A hero two wars could not silence
Patrick Walters Arthur Blackburn VC By Andrew Faulkner Wakefield Press, 498pp, $ 45
ACCORDING to official war historian Charles Bean, Arthur Blackburn and Phil Robin penetrated farther inland than any other Australians on that first Anzac Day. The pair reached Third Ridge, one of the Australians’ key objectives. The position was never won and the Anzacs were pushed back towards the beach.
In the first chaotic days, Blackburn survived countless brushes with death. His 10th Battalion was among the first Australians to wade ashore at Anzac Cove and a good proportion of them did not survive the campaign.
Gallipoli revealed two things about Blackburn. His mental toughness and resilience enabled him to remain amazingly calm under fire. He was also extraordinarily lucky.
He won a Victoria Cross at Pozieres, and his record was equally distinguished in World War II. At 47 he joined up again.
Journalist Andrew Faulkner has written the first biography of Blackburn, charting his military service in two wars as well as his peacetime career as a South Australian MP, lawyer and state coroner. He draws on the contemporary accounts of 10th Battalion men and Blackburn’s letters home.
There is a graphic account of the desperate first days at Anzac Cove and the shocking casualties suffered by the battalion. Four days after landing, the 950- strong 10th Battalion mustered just 11 officers and 380 other ranks. The rest were killed, wounded or missing. Blackburn spent seven months on the peninsula, leaving only when the battalion was withdrawn in November. By then, four of his 10- man section, including Robin, were dead.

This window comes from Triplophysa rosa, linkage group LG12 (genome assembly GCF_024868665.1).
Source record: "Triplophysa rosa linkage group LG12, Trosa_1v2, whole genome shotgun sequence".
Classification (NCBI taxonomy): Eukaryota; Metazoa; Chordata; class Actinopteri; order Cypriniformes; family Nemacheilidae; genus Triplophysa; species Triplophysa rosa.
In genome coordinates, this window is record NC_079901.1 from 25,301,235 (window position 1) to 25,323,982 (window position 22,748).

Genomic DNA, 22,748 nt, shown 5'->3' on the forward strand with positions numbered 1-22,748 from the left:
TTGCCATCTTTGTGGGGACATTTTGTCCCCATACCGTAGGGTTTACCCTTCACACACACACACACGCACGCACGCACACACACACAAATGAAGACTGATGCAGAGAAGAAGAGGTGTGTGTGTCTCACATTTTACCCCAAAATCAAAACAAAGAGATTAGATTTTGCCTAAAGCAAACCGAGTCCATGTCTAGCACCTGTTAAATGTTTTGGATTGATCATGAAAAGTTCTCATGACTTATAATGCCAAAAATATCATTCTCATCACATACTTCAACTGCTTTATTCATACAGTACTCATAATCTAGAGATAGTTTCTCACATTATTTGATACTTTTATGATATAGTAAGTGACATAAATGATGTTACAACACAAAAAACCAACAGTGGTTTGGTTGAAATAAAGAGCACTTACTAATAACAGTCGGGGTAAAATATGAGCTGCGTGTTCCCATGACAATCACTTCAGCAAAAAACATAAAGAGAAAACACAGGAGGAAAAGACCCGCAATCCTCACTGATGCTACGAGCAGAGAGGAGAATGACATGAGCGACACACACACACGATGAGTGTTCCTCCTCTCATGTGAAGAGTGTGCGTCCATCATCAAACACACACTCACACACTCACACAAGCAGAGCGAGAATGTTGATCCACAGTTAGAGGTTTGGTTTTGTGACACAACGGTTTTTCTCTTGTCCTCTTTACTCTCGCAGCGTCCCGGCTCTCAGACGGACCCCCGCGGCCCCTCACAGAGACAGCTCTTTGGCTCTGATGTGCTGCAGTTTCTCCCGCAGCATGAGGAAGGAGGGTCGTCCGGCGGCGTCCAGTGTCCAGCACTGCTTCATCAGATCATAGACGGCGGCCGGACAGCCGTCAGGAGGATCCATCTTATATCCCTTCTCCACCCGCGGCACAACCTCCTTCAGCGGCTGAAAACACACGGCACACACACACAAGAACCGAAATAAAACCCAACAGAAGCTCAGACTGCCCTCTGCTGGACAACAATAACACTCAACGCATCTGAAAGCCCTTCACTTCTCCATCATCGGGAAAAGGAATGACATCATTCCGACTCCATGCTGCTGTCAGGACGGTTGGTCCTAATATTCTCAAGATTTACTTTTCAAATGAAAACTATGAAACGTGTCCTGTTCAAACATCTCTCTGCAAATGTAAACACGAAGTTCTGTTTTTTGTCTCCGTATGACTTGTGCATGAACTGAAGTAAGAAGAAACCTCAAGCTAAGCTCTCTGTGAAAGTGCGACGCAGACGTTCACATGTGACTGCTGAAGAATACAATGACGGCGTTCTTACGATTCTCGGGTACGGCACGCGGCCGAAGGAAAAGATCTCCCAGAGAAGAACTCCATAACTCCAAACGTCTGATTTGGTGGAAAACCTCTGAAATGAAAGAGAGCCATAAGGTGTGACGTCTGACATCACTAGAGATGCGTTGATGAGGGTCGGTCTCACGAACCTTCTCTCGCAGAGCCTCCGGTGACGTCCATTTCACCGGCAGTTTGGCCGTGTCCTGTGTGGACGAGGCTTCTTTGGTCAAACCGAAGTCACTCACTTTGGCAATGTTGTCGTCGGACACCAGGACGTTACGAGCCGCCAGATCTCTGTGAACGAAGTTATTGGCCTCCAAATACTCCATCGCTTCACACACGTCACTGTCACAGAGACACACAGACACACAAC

Back in Egypt, the battalion was split up, with half the officers and men leaving to join the newly formed 50th Battalion. In early 1915 Blackburn began to feel the strain and was hospitalised for three weeks with nervous exhaustion. But the biggest battle of his war lay ahead in France.
If Faulkner is too eager to blame stupid British generals for the misfortunes of the First Australian Imperial Force on the Western Front, he gives a stirring account of Pozieres. That hell, in late July 1916, drove experienced soldiers mad and cost thousands of Australian lives. On July 23, Blackburn led raiding parties on German positions. Most of the 70 men under his command were killed or wounded. Unscathed, he continued to lead sorties into enemy lines and captured 350m of trench, earning his VC for ‘‘ conspicuous bravery’’. In a letter home, Blackburn recounted: ‘‘ Seventeen times the man behind me was killed and 22 times the men behind me were wounded.’’
In late 1916, Blackburn was invalided home suffering from pleurisy. His old unit carried on in France. By November 1918, only 30 of the 1064 who had joined up at Adelaide’s Morphettville racecourse in 1914 were still serving in the 10th. The dead numbered 1010.
Blackburn was one of only three Australian VC winners to volunteer again in 1939. A tough but fair disciplinarian, he led the 2/ 3 Machine Gun Battalion in Syria against Vichy French forces, accepting the French surrender at Damascus in June 1941.
In early 1942 his battle- hardened unit was diverted to Java in a fruitless bid to stall the southward advance of the Japanese. The heavily outnumbered ‘‘ Black Force’’ fought well but within weeks Allied forces surrendered. Blackburn became a prisoner of war.
After the war, Blackburn became a conciliation commissioner in the Commonwealth Arbitration Court. Worn out by his war service, he died in 1960. Patrick Walters is The Australian’s national security editor.